Theresa Vail certainly wears many caps: she's already the 2013 Miss Kansas winner, a 2014 Miss America top ten finalist, a Sergeant in the Kansas Army National Guard and an avid bow hunter. And the bubbly, tattooed blond is now preparing for the summer premiere of her very own adventure-driven TV series "Limitless with Theresa Vail" on the Outdoor Channel.

"The show is about pushing my own boundaries in the outdoors, not just in hunting but in every outdoor aspect: rock climbing, white water rafting, skydiving, just doing all of these things that make your blood boil. I want people to watch the show and I want them to create their own bucket lists," Vail told FOX411 at the annual NSSF SHOT Show in Las Vegas last week.

But the biggest challenge so far?

"That would be stating that this is my place in the outdoors, this is the first series the Outdoor Channel has had with a sole female host," she said. "I don't claim to be an expert. I will fail in tons of challenges I put myself through and I am okay with that and I want people to see that, but also that I will pick myself back up again."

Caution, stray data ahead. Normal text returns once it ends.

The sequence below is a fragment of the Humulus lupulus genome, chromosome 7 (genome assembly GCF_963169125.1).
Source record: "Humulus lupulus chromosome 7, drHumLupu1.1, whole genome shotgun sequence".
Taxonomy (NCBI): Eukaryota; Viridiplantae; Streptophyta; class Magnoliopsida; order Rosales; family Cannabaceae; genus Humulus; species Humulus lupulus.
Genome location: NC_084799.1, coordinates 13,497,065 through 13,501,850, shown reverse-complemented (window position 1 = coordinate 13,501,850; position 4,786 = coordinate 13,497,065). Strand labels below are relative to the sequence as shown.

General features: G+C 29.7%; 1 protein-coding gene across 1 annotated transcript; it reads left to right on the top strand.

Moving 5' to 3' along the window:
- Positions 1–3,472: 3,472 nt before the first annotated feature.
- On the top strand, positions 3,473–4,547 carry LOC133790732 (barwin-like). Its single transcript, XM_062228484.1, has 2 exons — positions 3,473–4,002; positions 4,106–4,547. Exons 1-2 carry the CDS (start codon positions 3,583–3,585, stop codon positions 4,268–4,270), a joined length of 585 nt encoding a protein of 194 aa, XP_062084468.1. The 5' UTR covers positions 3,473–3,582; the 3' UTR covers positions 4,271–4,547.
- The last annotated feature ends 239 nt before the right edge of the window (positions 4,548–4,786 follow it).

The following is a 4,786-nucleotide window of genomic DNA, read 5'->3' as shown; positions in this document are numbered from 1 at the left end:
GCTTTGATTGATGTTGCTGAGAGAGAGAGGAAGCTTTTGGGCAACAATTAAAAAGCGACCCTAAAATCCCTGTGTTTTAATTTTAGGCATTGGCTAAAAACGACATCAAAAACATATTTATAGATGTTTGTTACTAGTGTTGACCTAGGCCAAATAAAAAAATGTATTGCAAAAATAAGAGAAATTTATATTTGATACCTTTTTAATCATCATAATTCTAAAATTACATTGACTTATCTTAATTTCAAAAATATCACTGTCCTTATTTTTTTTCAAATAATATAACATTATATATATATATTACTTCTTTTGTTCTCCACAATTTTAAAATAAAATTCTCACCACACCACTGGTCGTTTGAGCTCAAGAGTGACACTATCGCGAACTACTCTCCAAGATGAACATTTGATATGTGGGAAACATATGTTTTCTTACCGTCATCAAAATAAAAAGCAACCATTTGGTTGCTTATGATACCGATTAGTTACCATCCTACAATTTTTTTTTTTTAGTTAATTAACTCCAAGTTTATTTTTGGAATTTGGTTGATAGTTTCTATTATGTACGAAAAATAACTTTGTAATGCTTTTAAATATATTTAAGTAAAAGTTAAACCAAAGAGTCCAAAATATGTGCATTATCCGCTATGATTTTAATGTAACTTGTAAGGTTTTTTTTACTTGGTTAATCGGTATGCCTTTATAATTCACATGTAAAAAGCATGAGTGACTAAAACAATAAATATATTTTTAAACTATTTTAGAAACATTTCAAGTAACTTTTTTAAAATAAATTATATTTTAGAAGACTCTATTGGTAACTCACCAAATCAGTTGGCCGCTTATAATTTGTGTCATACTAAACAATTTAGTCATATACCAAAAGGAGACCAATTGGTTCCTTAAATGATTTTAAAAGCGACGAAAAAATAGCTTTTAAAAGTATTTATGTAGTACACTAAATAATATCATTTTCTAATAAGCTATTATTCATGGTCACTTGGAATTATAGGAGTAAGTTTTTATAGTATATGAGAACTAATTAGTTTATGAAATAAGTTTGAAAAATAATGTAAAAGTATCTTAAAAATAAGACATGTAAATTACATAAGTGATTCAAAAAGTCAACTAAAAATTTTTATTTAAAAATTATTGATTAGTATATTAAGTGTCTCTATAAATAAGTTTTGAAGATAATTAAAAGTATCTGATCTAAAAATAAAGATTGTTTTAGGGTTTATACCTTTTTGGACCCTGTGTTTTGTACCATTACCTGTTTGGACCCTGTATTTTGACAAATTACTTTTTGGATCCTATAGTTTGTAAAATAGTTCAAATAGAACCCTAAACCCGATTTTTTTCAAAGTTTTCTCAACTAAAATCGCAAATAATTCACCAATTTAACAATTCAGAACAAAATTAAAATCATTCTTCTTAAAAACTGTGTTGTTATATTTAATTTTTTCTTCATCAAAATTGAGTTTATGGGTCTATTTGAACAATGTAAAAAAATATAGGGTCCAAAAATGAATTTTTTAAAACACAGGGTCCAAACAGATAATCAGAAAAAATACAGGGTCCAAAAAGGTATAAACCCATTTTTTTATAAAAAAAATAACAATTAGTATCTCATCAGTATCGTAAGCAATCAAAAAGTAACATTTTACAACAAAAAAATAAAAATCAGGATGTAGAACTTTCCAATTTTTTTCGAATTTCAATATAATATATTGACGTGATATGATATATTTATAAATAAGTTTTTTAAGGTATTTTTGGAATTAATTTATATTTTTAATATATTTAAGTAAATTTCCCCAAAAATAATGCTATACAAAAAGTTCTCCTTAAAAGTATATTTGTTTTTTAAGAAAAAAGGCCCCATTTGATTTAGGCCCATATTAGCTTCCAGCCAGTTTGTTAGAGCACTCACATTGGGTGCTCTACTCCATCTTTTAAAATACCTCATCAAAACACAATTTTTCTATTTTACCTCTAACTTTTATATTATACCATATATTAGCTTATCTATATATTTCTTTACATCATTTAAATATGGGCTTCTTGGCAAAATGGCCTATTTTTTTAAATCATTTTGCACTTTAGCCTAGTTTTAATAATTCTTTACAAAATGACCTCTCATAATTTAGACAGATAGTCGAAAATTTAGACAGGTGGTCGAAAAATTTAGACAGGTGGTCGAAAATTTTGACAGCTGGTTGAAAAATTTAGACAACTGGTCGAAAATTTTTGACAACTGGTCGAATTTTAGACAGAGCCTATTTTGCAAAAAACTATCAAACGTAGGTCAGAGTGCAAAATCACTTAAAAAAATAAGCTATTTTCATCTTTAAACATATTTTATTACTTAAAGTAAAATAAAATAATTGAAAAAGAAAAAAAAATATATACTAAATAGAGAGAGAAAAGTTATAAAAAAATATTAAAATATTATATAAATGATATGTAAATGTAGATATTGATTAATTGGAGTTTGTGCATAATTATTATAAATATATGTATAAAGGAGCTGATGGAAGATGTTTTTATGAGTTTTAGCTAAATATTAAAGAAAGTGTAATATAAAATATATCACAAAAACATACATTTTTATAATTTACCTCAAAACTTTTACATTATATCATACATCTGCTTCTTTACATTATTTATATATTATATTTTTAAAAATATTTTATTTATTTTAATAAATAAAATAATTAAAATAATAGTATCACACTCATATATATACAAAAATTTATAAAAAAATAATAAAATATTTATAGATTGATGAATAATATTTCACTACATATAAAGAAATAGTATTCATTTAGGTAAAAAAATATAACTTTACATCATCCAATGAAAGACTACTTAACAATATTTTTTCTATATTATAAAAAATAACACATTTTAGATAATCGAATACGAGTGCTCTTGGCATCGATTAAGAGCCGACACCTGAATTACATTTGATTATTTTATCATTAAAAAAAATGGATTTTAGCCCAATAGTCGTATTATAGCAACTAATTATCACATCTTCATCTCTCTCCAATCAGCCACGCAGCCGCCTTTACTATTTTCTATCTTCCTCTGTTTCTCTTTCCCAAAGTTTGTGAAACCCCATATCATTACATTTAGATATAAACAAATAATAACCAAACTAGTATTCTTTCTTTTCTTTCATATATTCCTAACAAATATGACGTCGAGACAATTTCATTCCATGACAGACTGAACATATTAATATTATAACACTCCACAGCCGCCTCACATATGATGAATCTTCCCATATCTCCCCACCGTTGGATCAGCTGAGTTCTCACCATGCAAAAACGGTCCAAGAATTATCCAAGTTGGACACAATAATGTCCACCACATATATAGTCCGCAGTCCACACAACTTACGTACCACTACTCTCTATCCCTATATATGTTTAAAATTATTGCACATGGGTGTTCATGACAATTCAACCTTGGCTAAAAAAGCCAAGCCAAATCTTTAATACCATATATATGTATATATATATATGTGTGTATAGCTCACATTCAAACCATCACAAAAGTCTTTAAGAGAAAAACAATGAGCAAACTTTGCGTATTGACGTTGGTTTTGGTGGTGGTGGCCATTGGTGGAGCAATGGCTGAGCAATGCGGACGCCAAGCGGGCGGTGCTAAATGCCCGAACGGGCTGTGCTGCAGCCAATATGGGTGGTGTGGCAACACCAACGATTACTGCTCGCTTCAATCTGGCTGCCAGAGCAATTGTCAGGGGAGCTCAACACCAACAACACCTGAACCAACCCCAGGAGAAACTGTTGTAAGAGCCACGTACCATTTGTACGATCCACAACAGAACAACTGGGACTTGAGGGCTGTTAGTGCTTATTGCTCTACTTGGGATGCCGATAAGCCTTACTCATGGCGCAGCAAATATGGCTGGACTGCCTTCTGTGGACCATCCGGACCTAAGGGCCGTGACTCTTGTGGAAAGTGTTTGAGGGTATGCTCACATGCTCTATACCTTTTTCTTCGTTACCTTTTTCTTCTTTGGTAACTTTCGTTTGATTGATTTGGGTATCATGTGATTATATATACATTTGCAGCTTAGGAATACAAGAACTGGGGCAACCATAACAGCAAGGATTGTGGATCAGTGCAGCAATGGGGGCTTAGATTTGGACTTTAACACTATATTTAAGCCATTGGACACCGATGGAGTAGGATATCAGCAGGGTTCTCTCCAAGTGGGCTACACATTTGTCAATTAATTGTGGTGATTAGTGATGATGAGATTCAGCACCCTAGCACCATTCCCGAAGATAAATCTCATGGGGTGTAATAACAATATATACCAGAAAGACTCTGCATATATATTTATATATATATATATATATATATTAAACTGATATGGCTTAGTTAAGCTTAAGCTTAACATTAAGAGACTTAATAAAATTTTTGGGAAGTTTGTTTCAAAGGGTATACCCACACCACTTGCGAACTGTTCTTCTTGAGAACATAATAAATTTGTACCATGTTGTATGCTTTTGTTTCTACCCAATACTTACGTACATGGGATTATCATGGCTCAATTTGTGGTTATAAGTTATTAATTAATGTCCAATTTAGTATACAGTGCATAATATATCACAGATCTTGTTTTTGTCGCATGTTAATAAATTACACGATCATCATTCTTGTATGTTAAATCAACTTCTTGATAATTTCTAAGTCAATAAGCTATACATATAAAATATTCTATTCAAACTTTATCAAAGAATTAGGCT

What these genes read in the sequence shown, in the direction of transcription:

Vail attributes her initial foray into hunting as saving her from a very dark place. The daughter of a United States Army soldier, Vail spent much of her childhood in Germany, where she struggled with problems both at home and school.

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"I nearly committed suicide. My dad was the one that said, 'You know what Theresa, we need to find you something that you love. Something that makes you want to stay alive.' Hunting had always been his thing, it was his way of getting away from the kids -- there were nine of us -- and getting away from work and he decided to take me," she said. "It became our special thing, none of the other kids did it."

Vail has vivid memories of her first kill at the age of ten: a squirrel.

"I knew why we were hunting, we were hunting for food. It was never a trophy," she added. "I felt like I was able to contribute in some way."

But for this Kansas native, life is constant journey of enduring and overcoming. She says during her days as a mechanic in the military she was subject to intense sexual harassment and even today is often patronized with "Baby, did you really kill that pheasant yourself?" type remarks at book signings. She says it is something she has learned simply to brush off.

"God doesn't put things in your life that you can't handle," Vail said. "I want to continue as a spokesperson for the Second Amendment, and supporting women in defending themselves."

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